Handyman-for-hire app TaskRabbit has been hit with a possible data breach this week. The company announced on Monday that users' personal information may have been compromised after an unauthorized party managed to gain access to its systems in April. TaskRabbit temporarily took down its website and app that matches "clients" with "taskers" or errand-runners who perform freelance labor and handyman tasks such as cleaning, painting, moving, etc.
The company said it learned of the intrusion on April 12 and immediately hired an outside forensics firm to investigate the incident. It has also informed and is still working closely with law enforcement as well.
Compromised information possibly included names, usernames, passwords, dates of birth, Social Security numbers, bank account numbers and truncated payment card information. It is still unknown how and when the attack occurred, and how many taskers and clients were affected in the breach. Users whose Social Security numbers or bank account numbers were compromised have been offered 12 months of free credit monitoring and identity restoration services.
TaskRabbit said there is currently no evidence to suggest that users' personal data has been misused so far, but has advised individuals to change their TaskRabbit password as well as those for other sites, if they happened to use the same credentials on other websites and services. Users unable to complete tasks on April 16 will be rescheduled with the help of a separate team or compensated accordingly, the company stated.
“Our Taskers and Clients are the lifeblood of our business,” the company said. “We care deeply about our community and are committed to being a better neighbor. With our website and apps back online, we hope you will give us the opportunity to regain your trust.”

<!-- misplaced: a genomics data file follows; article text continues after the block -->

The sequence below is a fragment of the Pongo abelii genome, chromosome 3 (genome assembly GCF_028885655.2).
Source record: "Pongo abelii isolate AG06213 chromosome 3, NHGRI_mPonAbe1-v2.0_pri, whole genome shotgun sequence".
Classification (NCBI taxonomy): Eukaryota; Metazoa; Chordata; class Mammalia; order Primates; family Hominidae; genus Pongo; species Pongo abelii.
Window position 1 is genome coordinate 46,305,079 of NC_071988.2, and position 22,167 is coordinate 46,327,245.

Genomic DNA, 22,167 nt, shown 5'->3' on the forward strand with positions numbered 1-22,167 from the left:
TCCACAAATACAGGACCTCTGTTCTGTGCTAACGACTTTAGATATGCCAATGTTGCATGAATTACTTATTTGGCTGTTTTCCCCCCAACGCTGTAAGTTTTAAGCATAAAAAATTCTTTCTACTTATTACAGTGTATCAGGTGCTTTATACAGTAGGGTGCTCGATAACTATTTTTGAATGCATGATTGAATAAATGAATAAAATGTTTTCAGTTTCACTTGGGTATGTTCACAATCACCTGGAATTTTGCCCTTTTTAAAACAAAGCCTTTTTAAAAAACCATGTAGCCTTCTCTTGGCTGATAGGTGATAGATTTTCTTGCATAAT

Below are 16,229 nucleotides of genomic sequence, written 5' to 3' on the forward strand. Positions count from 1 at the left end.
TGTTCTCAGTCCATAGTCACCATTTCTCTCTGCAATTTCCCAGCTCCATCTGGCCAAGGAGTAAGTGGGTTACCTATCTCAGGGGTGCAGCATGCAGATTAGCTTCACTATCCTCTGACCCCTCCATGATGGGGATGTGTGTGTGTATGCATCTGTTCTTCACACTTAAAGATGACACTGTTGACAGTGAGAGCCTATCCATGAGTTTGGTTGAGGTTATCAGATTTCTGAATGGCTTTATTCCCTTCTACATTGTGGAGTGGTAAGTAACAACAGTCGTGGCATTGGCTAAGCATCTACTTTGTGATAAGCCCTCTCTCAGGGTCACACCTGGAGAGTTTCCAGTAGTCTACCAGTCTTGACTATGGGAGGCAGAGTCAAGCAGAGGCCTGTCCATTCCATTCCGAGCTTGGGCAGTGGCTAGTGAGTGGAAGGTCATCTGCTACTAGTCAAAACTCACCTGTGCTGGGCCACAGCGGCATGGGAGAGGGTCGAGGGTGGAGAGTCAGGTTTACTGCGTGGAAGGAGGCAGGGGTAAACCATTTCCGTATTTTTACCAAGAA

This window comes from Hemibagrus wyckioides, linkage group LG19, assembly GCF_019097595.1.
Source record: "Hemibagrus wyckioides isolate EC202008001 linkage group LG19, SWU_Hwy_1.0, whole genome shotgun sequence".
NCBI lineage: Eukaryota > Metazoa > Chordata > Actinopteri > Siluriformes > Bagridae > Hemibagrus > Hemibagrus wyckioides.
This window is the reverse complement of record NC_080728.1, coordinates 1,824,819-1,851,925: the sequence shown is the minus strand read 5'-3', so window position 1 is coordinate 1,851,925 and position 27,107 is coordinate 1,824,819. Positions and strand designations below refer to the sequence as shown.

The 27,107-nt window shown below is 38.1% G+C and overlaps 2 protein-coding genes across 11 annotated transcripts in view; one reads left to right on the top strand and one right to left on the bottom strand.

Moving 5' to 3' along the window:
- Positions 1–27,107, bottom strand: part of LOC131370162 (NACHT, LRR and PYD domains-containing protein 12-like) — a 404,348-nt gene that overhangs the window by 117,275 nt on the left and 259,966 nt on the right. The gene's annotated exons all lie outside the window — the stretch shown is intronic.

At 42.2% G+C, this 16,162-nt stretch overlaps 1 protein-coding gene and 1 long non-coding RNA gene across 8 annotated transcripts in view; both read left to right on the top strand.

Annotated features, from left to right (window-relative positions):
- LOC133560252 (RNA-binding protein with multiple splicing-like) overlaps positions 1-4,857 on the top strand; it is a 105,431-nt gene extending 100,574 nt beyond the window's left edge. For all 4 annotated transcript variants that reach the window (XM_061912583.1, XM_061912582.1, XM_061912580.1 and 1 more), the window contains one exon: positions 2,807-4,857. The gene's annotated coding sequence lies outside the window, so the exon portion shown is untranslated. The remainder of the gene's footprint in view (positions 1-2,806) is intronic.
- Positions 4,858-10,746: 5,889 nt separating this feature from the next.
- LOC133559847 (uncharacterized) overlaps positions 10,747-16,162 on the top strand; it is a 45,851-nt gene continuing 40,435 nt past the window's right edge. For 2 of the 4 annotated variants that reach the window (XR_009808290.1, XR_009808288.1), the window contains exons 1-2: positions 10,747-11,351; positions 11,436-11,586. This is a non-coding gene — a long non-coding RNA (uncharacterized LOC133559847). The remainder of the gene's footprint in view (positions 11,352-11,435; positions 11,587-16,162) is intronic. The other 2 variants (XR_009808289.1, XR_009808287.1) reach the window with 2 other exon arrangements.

TaskRabbit users reported on Twitter that the organization's website was redirecting them to a WordPress page showing the app's Github account. The URL “wh1ter0sem4v.wordpress.com” is a reference to the popular hacking show “Mr. Robot” and has since been taken down.
Founded in 2008, TaskRabbit was acquired by popular furniture company Ikea last September and has been allowed to operate independently. In 2015, it reported having garnered more than 1.25 million users in 2015. However, this data breach has sounded an alarm for other companies and raised questions over their cybersecurity defenses and practices as they quickly gain popularity among users.
TaskRabbit said it is taking several steps to prevent similar incidents in the future.
"We identified and closed the point of entry used by the unauthorized party," the company said. "We conducted scans of our systems to identify and address other potential vulnerabilities. We also are working to implement additional measures to enhance the security of our systems following this incident, including evaluating our data retention practices to reduce the amount of data we hold and enhancing overall network cyber threat detection technology."
This incident comes after a series of data breaches that were revealed by popular retailers and customer-service based organizations such as Sears, Delta Air Lines, Saks Fifth Avenue, and Panera Bread this month. The data breach involving Sears, Delta Air lines and Panera Bread lead to customers credit card and personal details of their customers exposed. One of the major data breaches involving Saks Fifth Avenue led to 145 million american people personal details compromised.